Areopagitica (Milton)

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BayouHuguenot

Puritanboard Amanuensis
Milton, John. Areopagitica.

This isn’t as simple as “freedom of the press” or “free speech.” Parliament originally said “you can’t publish anything without our approval.” That is going too far, and Milton was correct to protest it. Of course, Milton’s protest goes far beyond a legitimate critique of Parliament. He argues, however, for absolute freedom of the press.

Milton begins his argument saying censorship won’t stop scandalous books. That’s true.

Reasoning by analogy, Milton says killing a book is akin to murder because books have “the potency of life.” As man the image-bearer has reason, and such a killing is murder, so whoever kills a book, kills reason. Here is where that argument fails: while I have never read 50 Shades of Grey, I have seen excerpts. The author cannot write a coherent sentence; therefore, that book lacks reason. Therefore, burning that book doesn’t harm reason.

Milton begins a historical survey where he shows that in ancient times, Christian authors used heathen works. That’s true, but Milton has shifted his argument when no one was watching: what are we censoring and why would that be bad? When Plato speaks of the objectivity of truth, he is not causing a public scandal (well, at least not to us). When de Sade speaks of torturing women, he is.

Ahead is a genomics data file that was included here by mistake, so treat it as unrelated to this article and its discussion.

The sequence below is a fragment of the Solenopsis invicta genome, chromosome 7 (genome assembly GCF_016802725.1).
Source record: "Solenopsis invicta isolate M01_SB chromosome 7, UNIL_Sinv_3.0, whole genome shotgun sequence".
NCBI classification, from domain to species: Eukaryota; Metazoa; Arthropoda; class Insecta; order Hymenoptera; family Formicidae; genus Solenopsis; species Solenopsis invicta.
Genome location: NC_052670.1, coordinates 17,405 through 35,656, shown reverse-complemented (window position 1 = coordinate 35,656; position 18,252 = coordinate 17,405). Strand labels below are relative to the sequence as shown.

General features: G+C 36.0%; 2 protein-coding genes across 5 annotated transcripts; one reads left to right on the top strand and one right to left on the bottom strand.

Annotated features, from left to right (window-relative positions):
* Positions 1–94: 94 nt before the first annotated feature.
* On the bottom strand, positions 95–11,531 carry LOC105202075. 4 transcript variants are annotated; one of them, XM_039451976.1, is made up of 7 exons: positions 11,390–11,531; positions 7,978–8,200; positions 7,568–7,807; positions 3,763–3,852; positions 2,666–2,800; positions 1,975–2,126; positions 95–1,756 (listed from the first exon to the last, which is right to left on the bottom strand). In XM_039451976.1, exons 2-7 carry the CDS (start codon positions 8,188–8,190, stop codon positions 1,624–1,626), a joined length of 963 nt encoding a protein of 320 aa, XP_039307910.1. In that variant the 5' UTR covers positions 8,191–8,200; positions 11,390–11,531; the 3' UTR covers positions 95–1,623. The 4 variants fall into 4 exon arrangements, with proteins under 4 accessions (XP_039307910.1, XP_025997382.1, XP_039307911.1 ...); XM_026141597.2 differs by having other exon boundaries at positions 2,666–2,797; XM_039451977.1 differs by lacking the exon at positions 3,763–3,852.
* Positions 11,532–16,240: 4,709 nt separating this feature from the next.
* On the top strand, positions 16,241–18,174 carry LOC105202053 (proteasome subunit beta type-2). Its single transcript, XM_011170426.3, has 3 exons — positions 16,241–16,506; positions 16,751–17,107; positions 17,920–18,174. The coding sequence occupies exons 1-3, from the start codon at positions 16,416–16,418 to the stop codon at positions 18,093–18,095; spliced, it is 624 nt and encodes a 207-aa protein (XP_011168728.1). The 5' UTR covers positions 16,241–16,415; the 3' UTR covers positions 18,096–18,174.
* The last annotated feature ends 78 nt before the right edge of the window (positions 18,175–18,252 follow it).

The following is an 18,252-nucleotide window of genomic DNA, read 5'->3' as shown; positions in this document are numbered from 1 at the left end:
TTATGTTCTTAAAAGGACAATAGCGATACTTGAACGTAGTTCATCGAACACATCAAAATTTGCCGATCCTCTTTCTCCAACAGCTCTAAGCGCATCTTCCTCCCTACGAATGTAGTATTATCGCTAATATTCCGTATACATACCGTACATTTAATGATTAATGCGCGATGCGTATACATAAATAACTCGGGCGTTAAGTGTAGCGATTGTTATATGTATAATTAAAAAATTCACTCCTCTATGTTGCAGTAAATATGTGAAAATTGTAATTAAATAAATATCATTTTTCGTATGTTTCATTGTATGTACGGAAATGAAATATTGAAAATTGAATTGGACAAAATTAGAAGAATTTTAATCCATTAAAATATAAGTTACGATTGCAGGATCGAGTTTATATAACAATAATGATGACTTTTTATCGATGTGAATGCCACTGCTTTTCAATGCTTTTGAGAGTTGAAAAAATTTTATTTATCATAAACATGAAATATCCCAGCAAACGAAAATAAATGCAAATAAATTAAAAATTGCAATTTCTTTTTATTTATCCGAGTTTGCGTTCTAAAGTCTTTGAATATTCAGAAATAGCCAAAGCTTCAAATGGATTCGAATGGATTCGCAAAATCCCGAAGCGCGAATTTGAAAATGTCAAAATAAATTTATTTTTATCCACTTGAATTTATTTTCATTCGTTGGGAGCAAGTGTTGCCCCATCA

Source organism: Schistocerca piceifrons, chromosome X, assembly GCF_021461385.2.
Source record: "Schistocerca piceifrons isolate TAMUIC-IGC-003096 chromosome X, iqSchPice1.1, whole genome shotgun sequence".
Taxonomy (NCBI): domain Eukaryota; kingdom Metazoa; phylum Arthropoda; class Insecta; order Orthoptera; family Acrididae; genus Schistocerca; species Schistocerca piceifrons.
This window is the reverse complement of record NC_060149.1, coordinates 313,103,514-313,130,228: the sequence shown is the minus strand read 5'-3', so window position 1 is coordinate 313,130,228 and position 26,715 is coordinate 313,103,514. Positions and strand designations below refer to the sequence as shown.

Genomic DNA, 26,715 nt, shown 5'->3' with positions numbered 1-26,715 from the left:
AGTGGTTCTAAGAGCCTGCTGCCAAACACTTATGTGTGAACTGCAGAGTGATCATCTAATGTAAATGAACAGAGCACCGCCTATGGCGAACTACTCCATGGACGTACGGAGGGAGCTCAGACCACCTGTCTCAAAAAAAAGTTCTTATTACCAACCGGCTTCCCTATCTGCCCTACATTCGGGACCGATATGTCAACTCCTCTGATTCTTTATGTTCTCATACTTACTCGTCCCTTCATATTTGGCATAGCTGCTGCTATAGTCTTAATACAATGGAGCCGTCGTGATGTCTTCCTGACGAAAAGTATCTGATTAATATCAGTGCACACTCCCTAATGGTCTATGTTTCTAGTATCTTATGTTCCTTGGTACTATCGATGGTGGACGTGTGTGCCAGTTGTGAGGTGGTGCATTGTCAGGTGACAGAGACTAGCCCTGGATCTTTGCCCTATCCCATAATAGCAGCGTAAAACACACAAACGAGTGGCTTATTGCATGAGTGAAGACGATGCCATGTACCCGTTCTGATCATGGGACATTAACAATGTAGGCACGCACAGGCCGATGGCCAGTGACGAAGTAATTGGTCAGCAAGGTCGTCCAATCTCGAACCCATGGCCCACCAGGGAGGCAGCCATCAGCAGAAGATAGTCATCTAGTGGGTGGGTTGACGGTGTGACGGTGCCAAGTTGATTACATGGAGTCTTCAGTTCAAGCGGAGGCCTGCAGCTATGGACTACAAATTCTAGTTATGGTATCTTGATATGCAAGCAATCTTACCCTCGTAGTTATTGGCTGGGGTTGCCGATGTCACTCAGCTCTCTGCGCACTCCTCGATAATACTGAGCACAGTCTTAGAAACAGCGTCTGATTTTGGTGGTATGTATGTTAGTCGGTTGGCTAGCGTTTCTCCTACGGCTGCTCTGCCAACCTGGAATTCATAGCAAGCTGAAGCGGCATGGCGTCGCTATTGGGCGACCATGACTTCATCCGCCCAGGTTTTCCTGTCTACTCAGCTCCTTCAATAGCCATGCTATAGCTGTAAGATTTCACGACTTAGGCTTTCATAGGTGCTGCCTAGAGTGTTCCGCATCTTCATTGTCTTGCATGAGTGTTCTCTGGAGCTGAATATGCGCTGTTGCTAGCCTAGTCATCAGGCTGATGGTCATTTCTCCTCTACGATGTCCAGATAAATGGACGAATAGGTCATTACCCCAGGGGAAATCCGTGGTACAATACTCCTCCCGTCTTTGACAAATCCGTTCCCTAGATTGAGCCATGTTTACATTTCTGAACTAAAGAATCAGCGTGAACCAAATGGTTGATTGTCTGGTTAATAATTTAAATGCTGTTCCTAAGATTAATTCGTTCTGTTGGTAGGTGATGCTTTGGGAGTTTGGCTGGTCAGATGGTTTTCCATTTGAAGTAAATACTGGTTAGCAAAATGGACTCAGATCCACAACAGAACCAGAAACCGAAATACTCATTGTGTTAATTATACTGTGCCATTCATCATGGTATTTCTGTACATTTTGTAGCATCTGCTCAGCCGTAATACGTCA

And while some of what Milton writes in this treatise is wrong, he does give us a few wonderful lines: “Our English, the language of men, ever famous and foremost in the achievements of liberty.”

I suppose we need to make a distinction. Milton is opposing the type of censorship which must approve of every book before it sees the light of day. That is obviously impossible in today’s world. However, that is not the same thing as a censor removing and censoring a scandalous work after it has seen the light of day.

Milton’s strongest argument is his survey of church history and how the fathers used heathen works. Further, Milton has no problem with private citizens burning scandalous works, such as the magic texts in Ephesus.

Milton’s argument again shifts gears. He “cannot praise a fugitive and cloistered virtue” that is never exercised. While modern libertines might use Milton’s arguments today, they reject his worldview. Milton wanted free speech in the context of disciplined virtue. I can certainly approve of that. He illustrates with an appeal to Spenser, whom he thinks “a better teacher than Scotus or Aquinas.”

He now moves to dangerous waters: God is bounteous to us to further the trial of virtue and the exercise of truth.

He says, “Let Truth and Falsehood grapple,” the implication’s being truth will win. What is unsaid is Milton’s premise that this only applies to a virtuous people, and that is not necessarily a given.
 

Edward

Puritanboard Commissioner
Required reading when I was in Journalism school many decades ago.

More recent graduates seem to prefer Goebbels to Milton.
 

Pilgrim

Puritan Board Doctor
This was assigned reading in the Catholic High School I attended, barely 20 years after Rome dispensed with their "banned books" list. But they had long abandoned that kind of thing. And the teacher was a liberal Protestant, and the school really wasn't very Catholic either other than occasional Mass and required religion classes that didn't go into a whole lot of detail with regard to a defense of their doctrines. Thus, I don't recall any substantial rebuttal of Milton in the class.
 
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